Opinion: Citipointe was just the ‘canary in the coalmine’

Opinion: Owen Marsden-Readford is an activist with Community Action for Rainbow Rights in Sydney.

I went to a high school like Citipointe Christian College, it was an Anglican school under the bigoted Sydney Anglican Church. A diocese infamous for its homophobia, sexism and ban on Indigenous smoking ceremonies. Citipointe’s anti-gay, anti-trans contract was shocking, but not surprising.

Bigotry is the ethos of the people who run these schools. Homophobia was commonplace. In a Year Seven religious studies lesson my teacher told the class how if she had a gay son she would consider abandoning him. I never had to sign a contract saying “homosexual acts are immoral” and that students should identify “with the gender God bestowed”, but I heard it regularly in weekly chapel.

The message was clear, to fit in I had to detach my sexuality, box it up and reject it with the rest of Sodom and Gomorrah. This is the experience of thousands of LGBTI+ students across the country.

Citipointe is not an exception. Australia is littered with similarly bigoted elite Christian private schools. Schools designed to train the next generation of the narrow-minded, upper class.

Schools like Citipointe will be emboldened if the Liberal’s Religious Discrimination bill passes. Citipointe’s disgusting contract shows that under the bill, LGBTI+ students, as well as teachers, will be targets. The Citipointe contract is the canary in the coalmine for what will happen if the bill passes.

The Religious Discrimination bill was from its outset a project of the hard religious right embittered by their loss to the marriage equality campaign. It is all about strengthening the legal cover for bigotry despite overwhelming opposition to it and the religious exemptions that already exist. Scomo’s bill gives these institutions the legal protection and the confidence to go on the offensive against LGBTI+ people.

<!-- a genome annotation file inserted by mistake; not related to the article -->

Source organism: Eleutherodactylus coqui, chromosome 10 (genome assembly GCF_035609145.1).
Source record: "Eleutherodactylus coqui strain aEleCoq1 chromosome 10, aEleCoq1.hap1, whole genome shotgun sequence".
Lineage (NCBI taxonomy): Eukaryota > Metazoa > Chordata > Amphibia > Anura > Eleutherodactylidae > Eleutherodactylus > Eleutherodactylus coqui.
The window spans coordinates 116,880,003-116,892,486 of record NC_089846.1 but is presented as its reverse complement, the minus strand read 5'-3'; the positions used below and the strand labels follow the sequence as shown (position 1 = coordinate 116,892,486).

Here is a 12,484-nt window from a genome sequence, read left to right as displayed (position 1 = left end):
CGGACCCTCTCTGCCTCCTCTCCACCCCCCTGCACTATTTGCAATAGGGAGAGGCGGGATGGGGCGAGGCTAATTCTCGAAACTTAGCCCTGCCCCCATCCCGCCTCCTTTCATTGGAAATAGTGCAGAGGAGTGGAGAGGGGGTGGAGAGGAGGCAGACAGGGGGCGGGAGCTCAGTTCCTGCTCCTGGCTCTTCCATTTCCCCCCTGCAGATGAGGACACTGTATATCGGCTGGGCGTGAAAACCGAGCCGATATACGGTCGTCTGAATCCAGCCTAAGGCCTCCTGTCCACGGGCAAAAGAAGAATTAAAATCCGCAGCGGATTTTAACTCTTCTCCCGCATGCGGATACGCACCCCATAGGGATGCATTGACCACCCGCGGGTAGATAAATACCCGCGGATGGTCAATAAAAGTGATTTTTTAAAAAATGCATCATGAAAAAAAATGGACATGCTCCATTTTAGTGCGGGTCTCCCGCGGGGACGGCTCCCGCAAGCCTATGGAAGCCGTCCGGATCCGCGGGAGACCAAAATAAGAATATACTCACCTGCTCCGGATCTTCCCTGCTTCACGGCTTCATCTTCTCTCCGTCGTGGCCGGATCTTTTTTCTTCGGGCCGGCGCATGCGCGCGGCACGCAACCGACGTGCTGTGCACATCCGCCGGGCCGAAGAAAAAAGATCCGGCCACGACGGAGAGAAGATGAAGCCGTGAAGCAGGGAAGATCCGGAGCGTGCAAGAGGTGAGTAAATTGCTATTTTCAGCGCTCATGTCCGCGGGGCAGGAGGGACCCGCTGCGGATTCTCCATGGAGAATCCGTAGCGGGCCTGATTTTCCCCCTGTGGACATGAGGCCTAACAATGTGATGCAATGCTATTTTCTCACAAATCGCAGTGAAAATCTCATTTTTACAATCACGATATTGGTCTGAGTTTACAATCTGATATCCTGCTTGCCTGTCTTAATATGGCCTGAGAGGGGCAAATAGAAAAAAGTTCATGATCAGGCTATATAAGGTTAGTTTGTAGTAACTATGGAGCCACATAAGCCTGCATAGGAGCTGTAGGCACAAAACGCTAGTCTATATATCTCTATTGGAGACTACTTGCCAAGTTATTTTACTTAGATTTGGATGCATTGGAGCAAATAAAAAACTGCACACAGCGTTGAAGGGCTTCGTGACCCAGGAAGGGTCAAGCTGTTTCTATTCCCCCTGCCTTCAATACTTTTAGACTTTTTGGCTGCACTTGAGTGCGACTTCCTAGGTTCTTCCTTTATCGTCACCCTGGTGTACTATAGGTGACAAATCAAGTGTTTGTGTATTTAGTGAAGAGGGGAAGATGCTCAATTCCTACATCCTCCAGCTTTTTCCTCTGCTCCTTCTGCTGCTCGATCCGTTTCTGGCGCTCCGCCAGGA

While the Citipointe contract highlights the danger for LGBTI+ students, an amendment to prevent their expulsion would not fix the bill. The whole thing is rotten. Talk of ‘statements of belief’ and ‘religious freedom’ are code words for homophobia. It is a Trojan horse for hate.

It’s also not just about what the bill explicitly allows, but the message it sends. The conservative right wants to normalise Trumpian bigotry in daily life through passing the bill. If it passes, they will be back for more attacks on LGBTI+ people – with an apparent mandate to do so. There will be more Citipointes.

Mass public pressure from students, parents, teachers and their supporters across the country forced Citipointe to back down and withdraw the contract. This points the way forward. The righteous anger against Citipointe must grow over into anger against the Religious Freedom bill and its hard-right backers. It’s a fight not just against a system of bigoted schools, but against a conservative offensive on our rights.

Three quarters of voters oppose the religious discrimination bill’s key attacks. Yet, the Labor party is set to support the bill, covering their asses by “expressing concerns”. In the face of undemocratic bigotry from politicians, lobbying and last minute pleading is a dead end. We need to fight back. Taking to the streets and turning passive opposition into protests and mass action is our only chance at defeating this bill. It’s how our rights have been won in the past – from Mardi Gras to marriage equality.

We need to show up for this fight, not just to stop this bill but any future attacks. Mark Latham’s vile ‘Parental Freedom’ bill is looming on the horizon in NSW. That bill needs to be smashed, along with the already existing exemptions to the discrimination act that allowed lesbian educators Steph Lentz and Karen Pack to be fired.

In this spirit Community Action for Rainbow Rights has called for a protest on Saturday 12th February at Sydney Town Hall. If you’re enraged by the bigotry of Citipointe and the Liberal government, take to the streets.

For more details, follow the Community Action Rainbow Rights Facebook page.

Owen Marsden-Readford



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